OP0409. LIBUSE (Smetana), Live Performance, 18 Nov., 1983, National Theatre, Prague, w.Zdenek Kosler Cond. National Theatre, Prague; Gabriela Benackova-Capov, Antonín Svorc, Vaclav Zitek, Leo Marian Vodicka, Karel Prusa, Rene Tucek, Vera Soukupova, etc. (Czech Republic) 3-Supraphon 11 1276-2 633, Slipcase Edition w.Elaborate 121pp. Libretto-Brochure. Final Copy! - 8596911127629
“Smetana's view of his LIBUSE was unequivocal, and shows that the whole conception related to the occasion of its first performance: the inauguration of the National Theatre in 1881. 'Libuse is not an opera of the old type, but a festive tableau, a form of musical and dramatic sustenance. I desire it to be used only for festivals which affect the whole Czech nation’. How fitting then that this performance should have been recorded live in November 1983 on the theatre's reopening after a major refurbishment.
Kosler knows and loves the music, and makes the most of its monumental style. His relatively slower tempi bring forth the grandeur and seriousness of the conception, and the ceremonial atmosphere is well captured by both the recording and the performance. The cast is splendid, reflecting that the extraordinary musical traditions of the Czech's are alive and well. The whole performance captures the sense of occasion which the reopening of the theatre must have been, and which links so closely to Smetana's original conception….the atmosphere of occasion is worth having preserved.”
- Terry Barfoot, musicweb-international
“Smetana’s monumental opera LIBUSE was chosen for the opening of the Prague National Theatre in 1881. This outstanding live recording was taken from the production with which the Prague National Theatre reopened in 1983. The atmosphere is tangible. Strings, wind and superlative brass furnish spectacular instrumental detail, from the opening fanfares (pre-echoes of Janácek) to LIBUSE’s glorious final vision. There are no weak links in this all-Czech cast. Benacková-Cápová, a reconciling Marschallin figure, is authoritative as the adjudicating princess, whose right to rule is challenged. The lower voices are generally strong. Wagner buffs will not be disappointed.”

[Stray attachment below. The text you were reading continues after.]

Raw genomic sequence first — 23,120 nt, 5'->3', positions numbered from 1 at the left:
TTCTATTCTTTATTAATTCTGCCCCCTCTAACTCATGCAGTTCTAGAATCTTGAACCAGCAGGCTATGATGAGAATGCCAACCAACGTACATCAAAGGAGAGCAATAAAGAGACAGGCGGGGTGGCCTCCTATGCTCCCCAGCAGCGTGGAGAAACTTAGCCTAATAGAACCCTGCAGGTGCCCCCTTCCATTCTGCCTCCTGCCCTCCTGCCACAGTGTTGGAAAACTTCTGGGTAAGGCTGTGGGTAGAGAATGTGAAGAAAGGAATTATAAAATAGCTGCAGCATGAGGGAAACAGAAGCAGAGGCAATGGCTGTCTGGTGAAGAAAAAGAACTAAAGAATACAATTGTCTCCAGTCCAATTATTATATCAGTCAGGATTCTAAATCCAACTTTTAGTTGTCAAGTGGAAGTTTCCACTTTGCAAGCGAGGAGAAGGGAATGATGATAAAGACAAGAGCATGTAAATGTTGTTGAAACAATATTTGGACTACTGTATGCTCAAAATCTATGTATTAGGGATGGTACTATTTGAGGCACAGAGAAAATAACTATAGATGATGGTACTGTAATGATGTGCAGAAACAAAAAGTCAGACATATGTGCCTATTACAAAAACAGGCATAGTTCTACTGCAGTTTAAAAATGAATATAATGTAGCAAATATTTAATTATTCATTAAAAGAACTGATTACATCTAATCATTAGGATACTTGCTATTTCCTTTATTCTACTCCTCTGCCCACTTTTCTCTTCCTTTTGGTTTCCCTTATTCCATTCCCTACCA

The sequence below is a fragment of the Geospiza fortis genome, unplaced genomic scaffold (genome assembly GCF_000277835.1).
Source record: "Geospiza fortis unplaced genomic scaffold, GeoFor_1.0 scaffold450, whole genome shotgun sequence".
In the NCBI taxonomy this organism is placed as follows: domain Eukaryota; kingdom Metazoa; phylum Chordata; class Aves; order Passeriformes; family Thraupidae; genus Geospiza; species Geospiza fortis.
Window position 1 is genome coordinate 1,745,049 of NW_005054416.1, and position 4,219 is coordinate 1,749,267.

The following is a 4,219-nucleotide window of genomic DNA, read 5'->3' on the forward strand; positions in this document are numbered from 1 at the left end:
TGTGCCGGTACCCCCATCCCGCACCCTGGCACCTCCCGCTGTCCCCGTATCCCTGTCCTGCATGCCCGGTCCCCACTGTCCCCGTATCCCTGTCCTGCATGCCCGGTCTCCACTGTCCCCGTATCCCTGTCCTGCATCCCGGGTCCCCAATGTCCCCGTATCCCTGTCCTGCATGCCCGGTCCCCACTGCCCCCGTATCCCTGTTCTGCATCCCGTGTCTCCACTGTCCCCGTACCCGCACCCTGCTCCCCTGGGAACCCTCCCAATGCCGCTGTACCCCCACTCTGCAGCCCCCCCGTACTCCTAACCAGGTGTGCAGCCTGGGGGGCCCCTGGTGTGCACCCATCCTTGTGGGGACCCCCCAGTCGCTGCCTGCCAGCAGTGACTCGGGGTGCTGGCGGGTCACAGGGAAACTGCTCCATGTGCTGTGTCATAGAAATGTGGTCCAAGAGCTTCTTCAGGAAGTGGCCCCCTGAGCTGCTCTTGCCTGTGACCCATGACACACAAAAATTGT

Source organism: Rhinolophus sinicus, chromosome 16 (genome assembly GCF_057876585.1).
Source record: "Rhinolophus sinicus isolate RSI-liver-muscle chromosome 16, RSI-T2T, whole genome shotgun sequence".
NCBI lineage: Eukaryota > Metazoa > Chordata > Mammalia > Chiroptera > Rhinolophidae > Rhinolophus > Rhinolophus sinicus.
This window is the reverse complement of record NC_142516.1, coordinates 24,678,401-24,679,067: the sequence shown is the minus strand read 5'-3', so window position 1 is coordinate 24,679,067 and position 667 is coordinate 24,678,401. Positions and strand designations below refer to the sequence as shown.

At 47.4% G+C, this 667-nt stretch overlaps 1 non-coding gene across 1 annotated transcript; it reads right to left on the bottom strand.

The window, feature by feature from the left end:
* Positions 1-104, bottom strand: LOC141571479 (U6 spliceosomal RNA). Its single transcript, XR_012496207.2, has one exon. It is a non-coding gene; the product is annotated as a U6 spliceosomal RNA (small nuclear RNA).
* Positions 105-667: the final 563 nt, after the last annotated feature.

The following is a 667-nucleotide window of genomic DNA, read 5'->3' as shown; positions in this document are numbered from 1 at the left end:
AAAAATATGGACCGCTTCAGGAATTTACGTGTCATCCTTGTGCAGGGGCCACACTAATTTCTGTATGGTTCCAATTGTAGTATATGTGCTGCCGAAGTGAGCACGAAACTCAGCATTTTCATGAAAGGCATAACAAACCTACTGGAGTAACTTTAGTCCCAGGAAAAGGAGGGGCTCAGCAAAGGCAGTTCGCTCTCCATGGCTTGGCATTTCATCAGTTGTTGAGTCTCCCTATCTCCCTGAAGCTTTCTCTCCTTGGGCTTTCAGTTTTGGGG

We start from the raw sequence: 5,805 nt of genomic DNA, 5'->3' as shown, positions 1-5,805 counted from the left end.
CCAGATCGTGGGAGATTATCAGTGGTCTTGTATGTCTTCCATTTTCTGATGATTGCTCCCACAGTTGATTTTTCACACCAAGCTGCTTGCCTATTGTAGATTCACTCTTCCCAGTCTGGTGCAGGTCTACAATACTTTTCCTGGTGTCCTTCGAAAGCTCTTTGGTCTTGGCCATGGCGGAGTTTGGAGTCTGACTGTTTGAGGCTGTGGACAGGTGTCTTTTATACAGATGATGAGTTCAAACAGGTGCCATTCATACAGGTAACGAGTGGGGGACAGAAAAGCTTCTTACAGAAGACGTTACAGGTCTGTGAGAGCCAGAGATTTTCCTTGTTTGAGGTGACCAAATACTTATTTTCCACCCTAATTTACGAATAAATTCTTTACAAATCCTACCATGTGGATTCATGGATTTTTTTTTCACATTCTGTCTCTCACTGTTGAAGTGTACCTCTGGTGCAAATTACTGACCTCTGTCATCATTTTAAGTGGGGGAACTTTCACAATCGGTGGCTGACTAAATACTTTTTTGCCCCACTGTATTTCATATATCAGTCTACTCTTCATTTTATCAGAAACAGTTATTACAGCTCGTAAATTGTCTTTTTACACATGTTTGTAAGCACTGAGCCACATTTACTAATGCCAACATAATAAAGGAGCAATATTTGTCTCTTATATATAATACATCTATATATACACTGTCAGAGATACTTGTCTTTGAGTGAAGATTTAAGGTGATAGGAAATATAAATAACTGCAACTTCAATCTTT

- Roderic Dunnett, Classical-Music.com
“Zdenek Kosler was a most eminent Czech conductor who was a much-loved figure in Czech musical life, because it was so true. He gave himself unstintingly to Czech music and to Czech musicians: a man without show; loyal and true but tenacious also concerning the highest musical standards. From his student years he was repetiteur of the Prague Philharmonic Choir (then the Czech Choir), being appointed to a similar post at the National Theatre in 1948. He moved to the opera house, and in 1951 made his conducting debut there with Rossini's IL BARBIERE DI SIVIGLIA. However, he never lost touch with the concert platform and in this same year he conducted the Prague Symphony (FOK) Orchestra for the first time. Thanks to Vaclav Smetacek, that orchestra's chief conductor from 1942 to 1972, Kosler was invited to work regularly there and enjoyed a particularly successful period between 1964 and 1967. International recognition came after his winning the conducting competition at Besançon in 1956 and the Mitropoulos competition in New York in 1963, the latter bringing him an assistantship with Bernstein and the New York Philharmonic Orchestra for one year.
Continuing with the National Theatre, Kosler toured with the opera to Moscow in 1955 and to Brussels in 1958. In 1971 Kosler moved to Bratislava as director of the opera of the Slovak National Theatre until 1976. In 1980 he was appointed director of the National Theatre Opera, in Prague, and began a difficult period of striving to rebuild the standards of the opera-house. He remained there until 1984, during which time he conducted a complete cycle of Smetana operas as well as the centenary and re-opening of the renovated theatre on 8 November 1983 with Smetana's LIBUSE. His own deeply felt interpretations, often characterised by his expansive and unhurried approach to the music, place him forever in that line of great Czech conductors begun by Vaclav Talich and Karel Ancerl, continued through Vaclav Smetacek and handed on to Libor Pesek and Jiri Belohlavek. One of Zdenek Kosler's greatest pleasures in his last weeks was to know that the post at the head of the National Opera would pass to Belohlavek in 1998, the post once held by himself and where his musical heart lay.”
- Graham Melville-Mason, THE INDEPENDENT, 23 Aug., 1995